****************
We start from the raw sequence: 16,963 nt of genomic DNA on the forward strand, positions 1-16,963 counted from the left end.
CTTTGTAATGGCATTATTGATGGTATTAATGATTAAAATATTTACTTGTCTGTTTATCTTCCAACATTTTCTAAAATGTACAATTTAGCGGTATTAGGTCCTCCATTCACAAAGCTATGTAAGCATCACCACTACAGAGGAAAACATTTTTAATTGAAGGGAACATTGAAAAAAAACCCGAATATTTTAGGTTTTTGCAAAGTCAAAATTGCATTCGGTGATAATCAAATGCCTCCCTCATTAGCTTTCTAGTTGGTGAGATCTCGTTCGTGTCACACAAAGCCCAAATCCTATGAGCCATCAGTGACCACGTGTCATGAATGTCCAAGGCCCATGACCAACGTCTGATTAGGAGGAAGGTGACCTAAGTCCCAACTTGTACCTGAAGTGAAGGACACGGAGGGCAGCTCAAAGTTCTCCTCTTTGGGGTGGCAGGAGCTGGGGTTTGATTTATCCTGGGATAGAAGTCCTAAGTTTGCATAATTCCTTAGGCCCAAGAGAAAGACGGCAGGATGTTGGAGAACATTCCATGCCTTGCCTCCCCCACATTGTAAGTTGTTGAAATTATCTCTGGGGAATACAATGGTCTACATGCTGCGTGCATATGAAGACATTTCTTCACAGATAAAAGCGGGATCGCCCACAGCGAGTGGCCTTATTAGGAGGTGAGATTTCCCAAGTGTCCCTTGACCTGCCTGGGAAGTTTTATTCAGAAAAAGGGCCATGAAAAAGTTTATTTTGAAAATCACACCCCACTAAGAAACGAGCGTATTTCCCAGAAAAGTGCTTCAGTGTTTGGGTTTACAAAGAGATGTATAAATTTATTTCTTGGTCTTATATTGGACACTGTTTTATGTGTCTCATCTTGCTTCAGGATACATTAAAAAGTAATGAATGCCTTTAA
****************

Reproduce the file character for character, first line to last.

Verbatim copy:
We start from the raw sequence: 16,963 nt of genomic DNA on the forward strand, positions 1-16,963 counted from the left end.
CTTTGTAATGGCATTATTGATGGTATTAATGATTAAAATATTTACTTGTCTGTTTATCTTCCAACATTTTCTAAAATGTACAATTTAGCGGTATTAGGTCCTCCATTCACAAAGCTATGTAAGCATCACCACTACAGAGGAAAACATTTTTAATTGAAGGGAACATTGAAAAAAAACCCGAATATTTTAGGTTTTTGCAAAGTCAAAATTGCATTCGGTGATAATCAAATGCCTCCCTCATTAGCTTTCTAGTTGGTGAGATCTCGTTCGTGTCACACAAAGCCCAAATCCTATGAGCCATCAGTGACCACGTGTCATGAATGTCCAAGGCCCATGACCAACGTCTGATTAGGAGGAAGGTGACCTAAGTCCCAACTTGTACCTGAAGTGAAGGACACGGAGGGCAGCTCAAAGTTCTCCTCTTTGGGGTGGCAGGAGCTGGGGTTTGATTTATCCTGGGATAGAAGTCCTAAGTTTGCATAATTCCTTAGGCCCAAGAGAAAGACGGCAGGATGTTGGAGAACATTCCATGCCTTGCCTCCCCCACATTGTAAGTTGTTGAAATTATCTCTGGGGAATACAATGGTCTACATGCTGCGTGCATATGAAGACATTTCTTCACAGATAAAAGCGGGATCGCCCACAGCGAGTGGCCTTATTAGGAGGTGAGATTTCCCAAGTGTCCCTTGACCTGCCTGGGAAGTTTTATTCAGAAAAAGGGCCATGAAAAAGTTTATTTTGAAAATCACACCCCACTAAGAAACGAGCGTATTTCCCAGAAAAGTGCTTCAGTGTTTGGGTTTACAAAGAGATGTATAAATTTATTTCTTGGTCTTATATTGGACACTGTTTTATGTGTCTCATCTTGCTTCAGGATACATTAAAAAGTAATGAATGCCTTTAA